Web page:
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Trial Scheduled for First Hysterectomy Morcellation Lawsuit

scales of justiceThe first hysterectomy morcellation lawsuit filed in Pennsylvania has been scheduled for trial in November 2015. The complaint, which marked the first of dozens involving power morcellators, was filed by a husband on behalf of his deceased wife. According to the plaintiff, his wife died after a power morcellator used to perform a minimally-invasive hysterectomy spread dangerous cancer cells throughout her body.

The judge overseeing the case, U.S. District Judge Edward G. Smith, signed a scheduling order outlining the timeline for this case to proceed. The order specifies that all discovery must be completed by July 30, while motions in limine and challenges to admissibility of expert testimony must be done by the end of October. A jury trial is scheduled to begin for this case on November 3, 2015.

Case filed against LINA Medical

The plaintiff in this case, Scott Burkhardt, filed his lawsuit against LINA Medical in March 2014 in U.S. District Court for the Eastern District of Pennsylvania. Burkhardt claims that his wife Donna underwent her procedure in March 2012 to remove uterine fibroids. The surgeon performing Burkhardt’s procedure used a power morcellator manufactured by LINA Medical to break up the fibroids before they are removed from the body. The advantage to this technique is that the procedure can be performed using much smaller incisions, resulting in less discomfort and downtime for the patient.

However, power morcellators can also increase the risk that cancer undetected in the uterus will spread to other areas of the body during the procedure.  When this occurs, the woman’s prognosis and treatment options will vary considerably from a case where the cancer remains contained within the uterus. Many women that have been diagnosed with metastasized cancer after a power morcellation procedure have died from their cancer within a few short months or years.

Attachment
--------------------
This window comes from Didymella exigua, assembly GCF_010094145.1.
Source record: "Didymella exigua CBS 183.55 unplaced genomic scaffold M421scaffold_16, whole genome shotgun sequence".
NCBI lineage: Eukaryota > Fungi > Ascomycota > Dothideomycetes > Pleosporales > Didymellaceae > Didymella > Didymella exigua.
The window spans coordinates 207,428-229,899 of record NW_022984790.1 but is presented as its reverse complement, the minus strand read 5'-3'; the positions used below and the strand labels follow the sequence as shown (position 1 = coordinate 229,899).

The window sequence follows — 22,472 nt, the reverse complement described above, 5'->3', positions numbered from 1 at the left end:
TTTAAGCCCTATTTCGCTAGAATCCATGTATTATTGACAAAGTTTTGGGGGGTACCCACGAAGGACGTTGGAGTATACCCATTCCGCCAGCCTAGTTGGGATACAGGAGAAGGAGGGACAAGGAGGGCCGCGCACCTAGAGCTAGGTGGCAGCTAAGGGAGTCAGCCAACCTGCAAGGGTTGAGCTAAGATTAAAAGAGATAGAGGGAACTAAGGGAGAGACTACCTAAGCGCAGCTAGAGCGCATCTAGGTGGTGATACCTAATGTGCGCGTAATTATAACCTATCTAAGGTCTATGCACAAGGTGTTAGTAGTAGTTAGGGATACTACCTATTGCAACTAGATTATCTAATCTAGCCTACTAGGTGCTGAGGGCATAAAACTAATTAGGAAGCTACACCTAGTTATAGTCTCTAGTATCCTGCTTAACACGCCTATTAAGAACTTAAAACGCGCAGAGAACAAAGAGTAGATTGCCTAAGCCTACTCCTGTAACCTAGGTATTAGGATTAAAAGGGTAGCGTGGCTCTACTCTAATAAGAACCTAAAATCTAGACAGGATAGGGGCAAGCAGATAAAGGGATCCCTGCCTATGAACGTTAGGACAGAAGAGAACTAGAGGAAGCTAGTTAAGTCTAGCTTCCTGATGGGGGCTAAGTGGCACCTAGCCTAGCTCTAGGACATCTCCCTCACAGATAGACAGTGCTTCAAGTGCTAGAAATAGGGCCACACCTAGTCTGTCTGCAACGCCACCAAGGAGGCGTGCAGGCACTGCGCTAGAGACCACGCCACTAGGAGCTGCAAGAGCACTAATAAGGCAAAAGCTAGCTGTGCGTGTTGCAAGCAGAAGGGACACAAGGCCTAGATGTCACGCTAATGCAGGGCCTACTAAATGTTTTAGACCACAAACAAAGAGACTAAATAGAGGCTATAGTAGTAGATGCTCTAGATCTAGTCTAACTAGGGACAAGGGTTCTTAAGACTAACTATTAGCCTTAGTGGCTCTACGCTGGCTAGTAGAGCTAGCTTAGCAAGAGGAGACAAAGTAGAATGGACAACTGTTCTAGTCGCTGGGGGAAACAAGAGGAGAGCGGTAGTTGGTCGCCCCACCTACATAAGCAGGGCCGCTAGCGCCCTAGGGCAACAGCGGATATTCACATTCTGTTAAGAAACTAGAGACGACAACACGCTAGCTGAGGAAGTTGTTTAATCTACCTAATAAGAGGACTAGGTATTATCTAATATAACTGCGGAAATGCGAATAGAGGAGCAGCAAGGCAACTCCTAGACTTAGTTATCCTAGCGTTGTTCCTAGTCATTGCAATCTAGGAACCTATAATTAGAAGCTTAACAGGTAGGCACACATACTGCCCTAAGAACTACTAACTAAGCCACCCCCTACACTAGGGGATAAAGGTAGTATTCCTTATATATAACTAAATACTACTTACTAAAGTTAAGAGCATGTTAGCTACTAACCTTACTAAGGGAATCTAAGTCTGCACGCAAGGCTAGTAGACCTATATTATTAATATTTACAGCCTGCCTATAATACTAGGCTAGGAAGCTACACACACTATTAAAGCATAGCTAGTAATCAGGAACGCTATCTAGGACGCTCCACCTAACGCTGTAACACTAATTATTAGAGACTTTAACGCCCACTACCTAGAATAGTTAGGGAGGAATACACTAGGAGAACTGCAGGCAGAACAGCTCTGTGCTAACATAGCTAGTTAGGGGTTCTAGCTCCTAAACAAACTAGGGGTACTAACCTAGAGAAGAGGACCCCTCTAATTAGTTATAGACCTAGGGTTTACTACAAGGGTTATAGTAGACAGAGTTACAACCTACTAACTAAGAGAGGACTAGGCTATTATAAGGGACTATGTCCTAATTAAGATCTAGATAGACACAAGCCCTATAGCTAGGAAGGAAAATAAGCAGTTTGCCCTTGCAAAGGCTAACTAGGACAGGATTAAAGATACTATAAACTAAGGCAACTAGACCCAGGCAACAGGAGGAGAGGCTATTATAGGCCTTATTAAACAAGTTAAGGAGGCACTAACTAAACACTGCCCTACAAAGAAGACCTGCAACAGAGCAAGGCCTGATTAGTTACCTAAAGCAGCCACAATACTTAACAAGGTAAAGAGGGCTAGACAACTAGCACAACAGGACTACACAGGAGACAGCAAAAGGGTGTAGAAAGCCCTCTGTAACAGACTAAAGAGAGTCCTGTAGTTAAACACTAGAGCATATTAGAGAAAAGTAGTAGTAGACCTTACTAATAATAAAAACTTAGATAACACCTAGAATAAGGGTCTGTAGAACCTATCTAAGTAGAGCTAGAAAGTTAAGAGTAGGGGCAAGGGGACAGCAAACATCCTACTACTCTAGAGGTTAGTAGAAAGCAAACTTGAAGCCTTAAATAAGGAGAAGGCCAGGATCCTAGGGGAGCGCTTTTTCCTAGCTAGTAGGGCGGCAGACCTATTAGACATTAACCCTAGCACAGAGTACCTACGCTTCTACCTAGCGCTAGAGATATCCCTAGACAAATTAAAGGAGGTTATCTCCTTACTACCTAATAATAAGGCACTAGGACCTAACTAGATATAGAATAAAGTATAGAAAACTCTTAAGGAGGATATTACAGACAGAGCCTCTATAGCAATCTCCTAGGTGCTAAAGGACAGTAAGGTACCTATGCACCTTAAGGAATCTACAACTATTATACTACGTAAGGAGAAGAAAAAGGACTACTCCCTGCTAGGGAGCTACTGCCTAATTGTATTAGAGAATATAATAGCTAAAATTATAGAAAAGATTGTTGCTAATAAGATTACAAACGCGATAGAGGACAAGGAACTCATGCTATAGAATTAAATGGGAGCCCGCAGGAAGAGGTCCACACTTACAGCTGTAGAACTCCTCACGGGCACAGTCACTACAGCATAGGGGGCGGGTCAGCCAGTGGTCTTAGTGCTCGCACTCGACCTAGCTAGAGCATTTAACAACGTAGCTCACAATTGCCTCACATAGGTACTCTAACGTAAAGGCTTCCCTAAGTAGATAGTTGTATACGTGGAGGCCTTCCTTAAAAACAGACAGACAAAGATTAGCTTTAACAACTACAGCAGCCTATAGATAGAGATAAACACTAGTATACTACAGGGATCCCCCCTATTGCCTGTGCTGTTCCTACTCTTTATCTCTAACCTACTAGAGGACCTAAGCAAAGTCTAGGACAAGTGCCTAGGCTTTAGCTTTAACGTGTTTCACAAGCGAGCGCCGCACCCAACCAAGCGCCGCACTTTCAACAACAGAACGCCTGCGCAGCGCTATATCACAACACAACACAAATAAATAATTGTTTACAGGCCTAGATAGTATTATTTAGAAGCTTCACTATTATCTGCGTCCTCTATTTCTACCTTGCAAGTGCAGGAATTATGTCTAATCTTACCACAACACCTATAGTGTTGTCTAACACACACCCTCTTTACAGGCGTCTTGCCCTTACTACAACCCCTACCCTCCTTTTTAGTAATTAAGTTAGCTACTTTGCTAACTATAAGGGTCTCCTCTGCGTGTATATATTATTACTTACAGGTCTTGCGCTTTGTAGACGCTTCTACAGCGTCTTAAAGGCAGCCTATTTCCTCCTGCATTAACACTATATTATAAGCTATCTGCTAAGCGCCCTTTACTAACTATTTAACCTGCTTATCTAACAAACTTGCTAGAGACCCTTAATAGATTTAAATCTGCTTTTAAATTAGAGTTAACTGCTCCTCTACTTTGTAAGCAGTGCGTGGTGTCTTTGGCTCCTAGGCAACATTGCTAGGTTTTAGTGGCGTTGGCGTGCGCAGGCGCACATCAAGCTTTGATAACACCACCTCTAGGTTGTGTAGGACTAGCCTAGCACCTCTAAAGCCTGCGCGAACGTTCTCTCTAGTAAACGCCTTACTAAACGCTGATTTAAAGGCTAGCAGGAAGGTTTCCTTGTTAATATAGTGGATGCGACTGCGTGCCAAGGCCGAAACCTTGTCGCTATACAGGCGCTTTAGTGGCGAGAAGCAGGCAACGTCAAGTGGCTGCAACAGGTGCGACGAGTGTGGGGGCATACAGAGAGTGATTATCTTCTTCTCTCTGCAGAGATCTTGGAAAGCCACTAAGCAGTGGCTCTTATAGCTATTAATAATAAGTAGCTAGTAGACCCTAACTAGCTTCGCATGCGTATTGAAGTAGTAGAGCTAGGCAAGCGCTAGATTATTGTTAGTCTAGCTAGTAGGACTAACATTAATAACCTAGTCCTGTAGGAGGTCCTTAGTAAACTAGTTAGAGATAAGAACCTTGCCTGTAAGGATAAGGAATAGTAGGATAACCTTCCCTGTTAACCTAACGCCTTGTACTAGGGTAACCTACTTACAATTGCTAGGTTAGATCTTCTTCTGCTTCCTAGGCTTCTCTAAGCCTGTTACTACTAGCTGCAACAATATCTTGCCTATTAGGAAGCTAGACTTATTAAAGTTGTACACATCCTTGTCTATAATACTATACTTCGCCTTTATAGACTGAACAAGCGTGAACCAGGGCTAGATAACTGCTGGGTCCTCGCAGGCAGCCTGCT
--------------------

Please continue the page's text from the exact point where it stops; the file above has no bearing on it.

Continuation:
Sadly, that was the case with Donna Burkhardt. Just nine days after her morcellation procedure, Burkhardt was diagnosed with metastasized leiomyosarcoma. Burkhardt died from her cancer in February 2013. Prior to her hysterectomy, Burkhardt had shown no sign of cancer.

Morcellation lawsuit alleges failure to warn

Scott Burkhardt states in is complaint that LINA Medical failed to warn his wife and other patients of the risks associated with their device. Because there is no way to reliably identify some types of uterine cancer prior to the procedure, the danger of spreading cancer cells unknowingly is a very real concern. Once cancer has spread to other areas of the body, it becomes much more difficult to treat and the patient’s prognosis becomes progressively less positive.

Concern over power morcellators has increased in recent years as the devices have become more widely used during hysterectomies and myomectomies – procedures used to remove uterine fibroids without removing the uterus entirely. A 2014 report at USA Today estimated that power morcellators could have been used in as many as 50,000 procedures every year, until concerns over the device compelled some surgeons and hospitals to stop using morcellation in gynecological procedures.

In April 2014, the FDA issued a safety communication warning of the cancer risk associated with these devices. That same summer, the agency convened an advisory panel to study the risks of power morcellators. The panel determined there was no way to make power morcellation procedures safer for patients. The FDA has yet to pull the devices from the market, although Johnson & Johnson issued a recall of their own device and some hospitals have established a policy to stop using the devices during hysterectomies and myomectomies.

Now, dozens of plaintiffs that have filed morcellation lawsuits in courtrooms across the country will be watching this case with interest to see how it – and other cases in the future – might proceed.

  1. Dana Farber Cancer Institute, Leiomyosarcoma,
  2. FDA, Laparoscopic Uterine Power Morcellation in Hysterectomy and Myomectomy: FDA Safety Communication,
  3. Thomson Reuters, Woman Died of Cancer Spread by Surgical Tool, Husband Says,
  4. USA Today, FDA Warns Gynecologic Device has Spread Cancer,